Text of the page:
(a) Ekpendu v. Erika (1959) 4 F.S.C. 79; (1959) SCNLR 186
(b) Abike & Or. v. Adedokun (1986) 3 NWLR (Pt.30) 548 at 559;
(c) Lukan v. Ogunsusi (1972) 5 S.C. 40;
(d) Lahan & Ors. v. Lajovetart (1968) 2 All NLR 307.
It was also submitted that the sale of family land by the 2nd respondent in conjunction with some other persons without the consent of the 1st appellant (the head of Babayeju family) was void ab initio and that the court below did not interfere with this finding because it was not an issue before it.
It was the contention of the appellants in their brief that the court below was wrong when it considered the other seven signatories (vendors) to Exhibit “E” as necessary parties. It was argued that necessary parties are those who are not only interested in the subject matter of the proceedings but also who in their absence, the proceedings cannot be fairly dealt with. The case of Green v. Green (1987) 3 NWLR (Pt.61) 480 was cited. The court was referred to the recital in Exhibit “B” which stated that the land in dispute was conveyed only to the three male children – Thomas, David and Sadiku in fee simple. It was contended that the trial court found that the land in dispute belongs to the descendants of Thomas, David and Sadiku as members of Babayeju family to the exclusion of any other relations, that Emmanuel (1st plaintiff), Elijah (2nd plaintiff), Liadi (2nd defendant) are respectively the first sons of Thomas, David and Sadiku and are also the principal members of Babayeju family, that the 1st plaintiff was appointed the head of the family in 1960, he also became so by operation of law being the oldest in the family and that the land was also without the consent of the two plaintiffs. It was finally submitted that the sale was void ab initio and that the findings of the learned trial Judge not having been held to be perverse remain valid. The court was referred to the cases of Chinwendu v. Mbamali (1980) 3-4 S.C. 31 and Okagbue v. Rontaine (1982) 5 S.C. 113 at 170.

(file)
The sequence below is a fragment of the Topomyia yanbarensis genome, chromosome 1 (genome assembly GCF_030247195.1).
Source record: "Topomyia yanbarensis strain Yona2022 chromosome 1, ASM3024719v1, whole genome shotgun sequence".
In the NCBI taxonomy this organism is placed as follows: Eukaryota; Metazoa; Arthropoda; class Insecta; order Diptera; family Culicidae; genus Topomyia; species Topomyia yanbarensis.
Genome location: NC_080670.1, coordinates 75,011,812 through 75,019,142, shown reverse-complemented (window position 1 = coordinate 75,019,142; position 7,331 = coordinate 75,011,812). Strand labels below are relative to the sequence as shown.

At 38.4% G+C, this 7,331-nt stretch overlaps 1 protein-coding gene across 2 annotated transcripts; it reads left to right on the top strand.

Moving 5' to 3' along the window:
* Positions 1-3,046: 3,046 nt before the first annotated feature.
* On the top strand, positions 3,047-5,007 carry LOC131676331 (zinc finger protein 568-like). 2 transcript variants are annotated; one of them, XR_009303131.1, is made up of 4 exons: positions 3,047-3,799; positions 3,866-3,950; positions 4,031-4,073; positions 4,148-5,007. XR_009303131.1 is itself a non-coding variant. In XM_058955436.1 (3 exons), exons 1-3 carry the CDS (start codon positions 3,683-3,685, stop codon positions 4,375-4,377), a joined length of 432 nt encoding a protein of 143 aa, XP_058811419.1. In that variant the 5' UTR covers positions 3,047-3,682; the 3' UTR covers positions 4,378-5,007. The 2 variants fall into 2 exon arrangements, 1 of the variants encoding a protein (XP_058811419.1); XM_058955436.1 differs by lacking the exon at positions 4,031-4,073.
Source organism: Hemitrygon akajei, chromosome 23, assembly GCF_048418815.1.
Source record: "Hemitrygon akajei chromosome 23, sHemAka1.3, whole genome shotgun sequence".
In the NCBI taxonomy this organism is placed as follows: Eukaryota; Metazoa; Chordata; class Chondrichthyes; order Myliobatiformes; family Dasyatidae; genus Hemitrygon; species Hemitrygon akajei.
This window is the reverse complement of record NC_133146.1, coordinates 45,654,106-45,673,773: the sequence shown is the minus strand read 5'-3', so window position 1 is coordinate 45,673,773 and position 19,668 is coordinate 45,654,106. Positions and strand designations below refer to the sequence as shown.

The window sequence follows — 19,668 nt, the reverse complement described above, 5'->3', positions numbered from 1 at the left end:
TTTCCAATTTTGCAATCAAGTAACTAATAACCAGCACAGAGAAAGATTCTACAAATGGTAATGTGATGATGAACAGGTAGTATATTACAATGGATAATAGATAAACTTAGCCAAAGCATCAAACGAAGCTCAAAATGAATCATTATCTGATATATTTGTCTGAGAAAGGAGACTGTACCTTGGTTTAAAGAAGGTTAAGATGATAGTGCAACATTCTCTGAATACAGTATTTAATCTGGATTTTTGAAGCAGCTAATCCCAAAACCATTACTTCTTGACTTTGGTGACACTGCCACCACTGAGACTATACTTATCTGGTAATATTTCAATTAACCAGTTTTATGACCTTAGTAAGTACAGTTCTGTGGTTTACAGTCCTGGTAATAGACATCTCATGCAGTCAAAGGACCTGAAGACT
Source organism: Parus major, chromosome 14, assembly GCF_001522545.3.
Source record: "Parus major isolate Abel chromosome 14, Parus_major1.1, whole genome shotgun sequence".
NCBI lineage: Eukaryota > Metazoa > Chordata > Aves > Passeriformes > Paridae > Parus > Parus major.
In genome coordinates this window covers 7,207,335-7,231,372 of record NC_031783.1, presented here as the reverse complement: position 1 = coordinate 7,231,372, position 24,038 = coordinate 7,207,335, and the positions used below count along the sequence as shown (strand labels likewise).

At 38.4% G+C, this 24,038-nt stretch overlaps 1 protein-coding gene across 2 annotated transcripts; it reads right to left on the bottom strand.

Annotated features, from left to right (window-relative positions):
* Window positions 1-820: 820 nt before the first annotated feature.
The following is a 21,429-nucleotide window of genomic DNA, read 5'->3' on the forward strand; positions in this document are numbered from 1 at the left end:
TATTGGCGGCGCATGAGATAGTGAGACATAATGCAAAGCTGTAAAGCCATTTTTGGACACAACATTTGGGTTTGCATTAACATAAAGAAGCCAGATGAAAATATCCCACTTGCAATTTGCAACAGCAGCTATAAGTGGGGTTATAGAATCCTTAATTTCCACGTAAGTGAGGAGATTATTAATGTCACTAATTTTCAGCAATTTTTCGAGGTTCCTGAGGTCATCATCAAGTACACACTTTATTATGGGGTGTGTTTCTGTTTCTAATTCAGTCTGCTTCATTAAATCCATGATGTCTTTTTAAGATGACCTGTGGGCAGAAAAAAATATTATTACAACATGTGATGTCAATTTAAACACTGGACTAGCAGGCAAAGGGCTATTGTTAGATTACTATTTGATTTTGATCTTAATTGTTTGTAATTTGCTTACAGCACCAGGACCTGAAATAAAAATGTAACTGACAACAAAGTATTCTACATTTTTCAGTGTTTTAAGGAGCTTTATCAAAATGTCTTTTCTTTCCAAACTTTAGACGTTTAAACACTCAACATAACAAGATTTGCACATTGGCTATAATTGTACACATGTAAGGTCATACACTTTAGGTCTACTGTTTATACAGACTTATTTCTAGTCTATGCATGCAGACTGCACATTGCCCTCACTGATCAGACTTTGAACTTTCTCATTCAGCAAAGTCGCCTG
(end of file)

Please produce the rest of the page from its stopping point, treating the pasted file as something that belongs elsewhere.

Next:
It was submitted that the action cannot be defeated because of non-joinder of the other seven vendors who joined the 2nd respondent in conveying the land to the 1st respondent because the trial court could successfully determine the rights and interests of the parties actually before it.